Needs Assessment: Arts Administration Skills and Resources in Nunavut’s Arts and Culture Sector

Author: 

Based on “a literature review, phone interviews, online surveys, artist roundtables and the development of an inventory of training providers”, this report examines the current situation and needs regarding skills training and supports for artists and arts organizations in Nunavut.

For artists, skills needs related to arts administration include financial literacy and management, long-term business planning, management of legal transactions, marketing, and grant writing.  For arts organizations, common needs include human resources, space, project management, strategic planning, and board management.

The report also outlines specific needs for different arts sectors in Nunavut. In the visual arts and crafts, the report highlights “a changing external market and declining sales”, which has intensified the need for skills development related to marketing, sales support, and financial planning. A key challenge in the film and media arts sector is “the lack of formal, institutional training”. Businesses in this area were found to need skills development in strategic planning, financial planning, and specialized production accounting. The performing arts in Nunavut is seen to be “emerging but under-supported”. Skills needs in this sector include grant writing, bookkeeping, and project management. The writing and publishing sector is seen as small but having growth potential. Needs in this area include “grant writing, business affairs (legal and accounting, and sales and marketing”.

Regarding cross-sector support services, the report indicates that “specific arts administration support only exists in pockets”, and “few national arts industry associations have much presence or dedicated resources for the territory, with some notable exceptions”. In Nunavut, arts administration training “includes: 1) one-off, industry-specific workshops at festivals, conferences, trade shows and summits; 2) courses and classes embedded in broader arts-focused curricula at the two Nunavut Arctic College programs; and 3) business skills training that is not specifically geared towards arts and culture”.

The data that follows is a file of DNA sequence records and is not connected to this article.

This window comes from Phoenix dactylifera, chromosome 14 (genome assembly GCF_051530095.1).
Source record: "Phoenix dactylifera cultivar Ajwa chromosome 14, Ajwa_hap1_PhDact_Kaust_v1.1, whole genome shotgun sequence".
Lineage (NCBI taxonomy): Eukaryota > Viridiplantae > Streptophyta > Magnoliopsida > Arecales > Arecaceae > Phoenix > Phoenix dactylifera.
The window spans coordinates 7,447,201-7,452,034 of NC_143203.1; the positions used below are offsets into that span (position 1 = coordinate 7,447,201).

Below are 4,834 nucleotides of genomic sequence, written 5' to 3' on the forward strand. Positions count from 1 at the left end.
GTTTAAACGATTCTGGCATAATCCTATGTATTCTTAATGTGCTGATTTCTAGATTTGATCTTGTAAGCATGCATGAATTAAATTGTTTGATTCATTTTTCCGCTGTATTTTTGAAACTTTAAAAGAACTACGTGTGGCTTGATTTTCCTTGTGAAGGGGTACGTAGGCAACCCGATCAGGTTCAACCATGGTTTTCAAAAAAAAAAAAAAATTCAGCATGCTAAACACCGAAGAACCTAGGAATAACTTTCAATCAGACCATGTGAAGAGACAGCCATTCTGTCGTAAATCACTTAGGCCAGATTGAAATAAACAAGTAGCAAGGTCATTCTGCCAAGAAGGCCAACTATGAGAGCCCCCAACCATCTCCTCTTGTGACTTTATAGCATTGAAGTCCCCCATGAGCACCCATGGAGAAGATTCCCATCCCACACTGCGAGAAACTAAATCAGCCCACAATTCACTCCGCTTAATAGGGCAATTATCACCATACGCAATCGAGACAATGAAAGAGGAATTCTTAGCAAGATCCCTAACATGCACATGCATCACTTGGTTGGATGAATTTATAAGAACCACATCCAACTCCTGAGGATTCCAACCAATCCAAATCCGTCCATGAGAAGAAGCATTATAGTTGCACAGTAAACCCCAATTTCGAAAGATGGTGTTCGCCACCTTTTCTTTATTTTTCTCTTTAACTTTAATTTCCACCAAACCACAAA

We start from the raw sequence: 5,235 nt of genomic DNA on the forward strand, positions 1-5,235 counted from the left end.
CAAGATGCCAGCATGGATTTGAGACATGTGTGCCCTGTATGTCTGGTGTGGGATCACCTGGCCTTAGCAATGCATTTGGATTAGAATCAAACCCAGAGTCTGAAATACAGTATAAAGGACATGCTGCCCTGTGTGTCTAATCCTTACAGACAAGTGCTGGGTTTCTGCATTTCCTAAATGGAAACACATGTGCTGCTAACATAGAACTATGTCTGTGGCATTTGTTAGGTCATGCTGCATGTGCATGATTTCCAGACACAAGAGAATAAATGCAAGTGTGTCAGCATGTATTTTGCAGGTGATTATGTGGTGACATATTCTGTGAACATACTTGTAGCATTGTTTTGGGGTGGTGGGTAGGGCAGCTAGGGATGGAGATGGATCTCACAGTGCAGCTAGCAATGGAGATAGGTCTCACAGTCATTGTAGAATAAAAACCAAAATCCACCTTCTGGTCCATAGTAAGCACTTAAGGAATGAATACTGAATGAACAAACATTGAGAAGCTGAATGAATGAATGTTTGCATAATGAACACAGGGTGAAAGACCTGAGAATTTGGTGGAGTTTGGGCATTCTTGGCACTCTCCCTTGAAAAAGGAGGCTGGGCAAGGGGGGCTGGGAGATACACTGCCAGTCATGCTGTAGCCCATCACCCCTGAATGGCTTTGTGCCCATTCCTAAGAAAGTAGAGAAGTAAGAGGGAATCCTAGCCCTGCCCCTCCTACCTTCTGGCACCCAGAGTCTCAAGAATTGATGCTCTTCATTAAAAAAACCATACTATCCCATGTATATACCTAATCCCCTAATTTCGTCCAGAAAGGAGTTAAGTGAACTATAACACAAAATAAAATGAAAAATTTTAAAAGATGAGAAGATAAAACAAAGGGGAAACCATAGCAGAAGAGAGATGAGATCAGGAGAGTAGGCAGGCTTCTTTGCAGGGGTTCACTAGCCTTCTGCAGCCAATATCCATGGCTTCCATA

While the report’s scope did not include the development of specific recommendations, the report outlines possibilities for strengthening capacity within three general perspectives: 1) augmenting existing resources; 2) developing new capacity-building initiatives; and 3) fostering partnership opportunities.

The report concludes that “gaps in business and arts administration skills and support services are causing challenges at the individual, organization and sub-sector levels, and these challenges are, in turn, compromising the stability and growth of the Nunavut arts and culture sector”.

Summary: 

Based on “a literature review, phone interviews, online surveys, artist roundtables and the development of an inventory of training providers”, this report examines the current situation and needs regarding skills training and supports for artists and arts organizations in Nunavut.